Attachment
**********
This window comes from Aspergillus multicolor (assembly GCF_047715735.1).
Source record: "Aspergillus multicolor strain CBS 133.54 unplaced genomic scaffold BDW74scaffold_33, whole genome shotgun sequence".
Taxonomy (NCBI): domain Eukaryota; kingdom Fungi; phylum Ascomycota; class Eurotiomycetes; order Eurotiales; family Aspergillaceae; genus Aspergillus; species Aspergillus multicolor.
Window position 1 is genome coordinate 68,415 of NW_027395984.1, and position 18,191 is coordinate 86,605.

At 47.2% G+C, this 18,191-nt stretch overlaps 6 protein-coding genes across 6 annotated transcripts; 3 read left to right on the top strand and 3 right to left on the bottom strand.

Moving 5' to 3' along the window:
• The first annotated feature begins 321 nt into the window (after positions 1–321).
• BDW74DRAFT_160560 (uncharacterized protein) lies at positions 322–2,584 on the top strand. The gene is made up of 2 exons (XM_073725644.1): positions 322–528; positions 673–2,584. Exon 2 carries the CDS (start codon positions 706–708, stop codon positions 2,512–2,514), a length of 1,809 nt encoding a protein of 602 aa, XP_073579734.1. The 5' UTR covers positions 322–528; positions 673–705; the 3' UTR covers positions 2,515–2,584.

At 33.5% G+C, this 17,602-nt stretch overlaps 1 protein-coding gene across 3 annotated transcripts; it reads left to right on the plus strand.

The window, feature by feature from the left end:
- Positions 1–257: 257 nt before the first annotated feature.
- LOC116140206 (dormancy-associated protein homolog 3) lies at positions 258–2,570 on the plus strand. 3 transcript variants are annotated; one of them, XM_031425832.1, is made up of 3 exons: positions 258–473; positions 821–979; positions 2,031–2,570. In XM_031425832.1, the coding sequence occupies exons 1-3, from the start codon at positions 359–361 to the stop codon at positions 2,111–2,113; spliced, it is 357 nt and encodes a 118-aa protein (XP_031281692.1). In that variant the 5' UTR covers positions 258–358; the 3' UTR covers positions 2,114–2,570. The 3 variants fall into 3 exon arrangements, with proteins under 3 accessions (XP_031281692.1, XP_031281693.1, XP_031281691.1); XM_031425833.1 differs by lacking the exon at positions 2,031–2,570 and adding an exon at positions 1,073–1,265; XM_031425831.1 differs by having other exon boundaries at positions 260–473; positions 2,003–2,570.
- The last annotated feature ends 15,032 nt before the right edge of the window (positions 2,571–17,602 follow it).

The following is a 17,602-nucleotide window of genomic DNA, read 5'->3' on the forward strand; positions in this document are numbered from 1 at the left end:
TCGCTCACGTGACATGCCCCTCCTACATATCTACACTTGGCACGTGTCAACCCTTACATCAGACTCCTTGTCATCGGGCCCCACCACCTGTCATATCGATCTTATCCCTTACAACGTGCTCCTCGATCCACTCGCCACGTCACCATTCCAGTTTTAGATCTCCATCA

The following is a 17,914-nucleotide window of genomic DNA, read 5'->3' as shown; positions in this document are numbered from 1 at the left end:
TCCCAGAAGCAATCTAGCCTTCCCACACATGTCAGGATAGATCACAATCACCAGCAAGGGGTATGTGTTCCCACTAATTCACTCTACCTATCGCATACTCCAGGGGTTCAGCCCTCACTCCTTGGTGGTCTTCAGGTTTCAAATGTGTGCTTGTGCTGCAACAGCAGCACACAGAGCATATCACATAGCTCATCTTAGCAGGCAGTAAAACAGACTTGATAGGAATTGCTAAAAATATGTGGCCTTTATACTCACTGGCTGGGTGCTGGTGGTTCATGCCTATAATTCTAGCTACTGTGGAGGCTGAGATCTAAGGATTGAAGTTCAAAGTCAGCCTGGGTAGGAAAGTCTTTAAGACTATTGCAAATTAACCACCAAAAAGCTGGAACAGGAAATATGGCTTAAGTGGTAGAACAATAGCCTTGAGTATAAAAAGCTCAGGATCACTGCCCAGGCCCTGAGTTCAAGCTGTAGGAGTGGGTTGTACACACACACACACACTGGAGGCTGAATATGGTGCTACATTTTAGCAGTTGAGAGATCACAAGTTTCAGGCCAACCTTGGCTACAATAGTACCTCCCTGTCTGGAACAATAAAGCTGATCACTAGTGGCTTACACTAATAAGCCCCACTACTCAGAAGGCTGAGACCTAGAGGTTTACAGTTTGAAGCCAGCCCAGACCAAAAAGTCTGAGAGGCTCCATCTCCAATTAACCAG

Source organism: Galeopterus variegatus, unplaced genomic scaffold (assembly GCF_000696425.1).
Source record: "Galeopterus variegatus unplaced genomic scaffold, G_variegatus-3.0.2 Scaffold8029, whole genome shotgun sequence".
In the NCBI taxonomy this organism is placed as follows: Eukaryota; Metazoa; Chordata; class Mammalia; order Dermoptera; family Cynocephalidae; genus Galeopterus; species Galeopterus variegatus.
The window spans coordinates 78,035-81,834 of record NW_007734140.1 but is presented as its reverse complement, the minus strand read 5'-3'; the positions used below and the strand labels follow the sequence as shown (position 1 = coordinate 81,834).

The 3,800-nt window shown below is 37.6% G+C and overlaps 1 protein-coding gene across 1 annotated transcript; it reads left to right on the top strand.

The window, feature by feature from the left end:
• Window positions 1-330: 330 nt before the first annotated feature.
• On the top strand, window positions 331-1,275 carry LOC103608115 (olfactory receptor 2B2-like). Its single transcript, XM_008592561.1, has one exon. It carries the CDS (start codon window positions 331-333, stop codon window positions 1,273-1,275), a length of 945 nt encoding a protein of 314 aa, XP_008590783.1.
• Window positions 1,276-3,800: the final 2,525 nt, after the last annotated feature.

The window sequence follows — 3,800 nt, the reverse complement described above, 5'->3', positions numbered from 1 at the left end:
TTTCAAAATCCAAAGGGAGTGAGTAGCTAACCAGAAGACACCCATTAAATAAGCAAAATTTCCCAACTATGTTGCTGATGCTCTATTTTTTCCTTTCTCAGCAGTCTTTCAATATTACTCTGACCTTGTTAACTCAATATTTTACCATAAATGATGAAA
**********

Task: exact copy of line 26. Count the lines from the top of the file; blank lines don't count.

• Window positions 1,276-3,800: the final 2,525 nt, after the last annotated feature.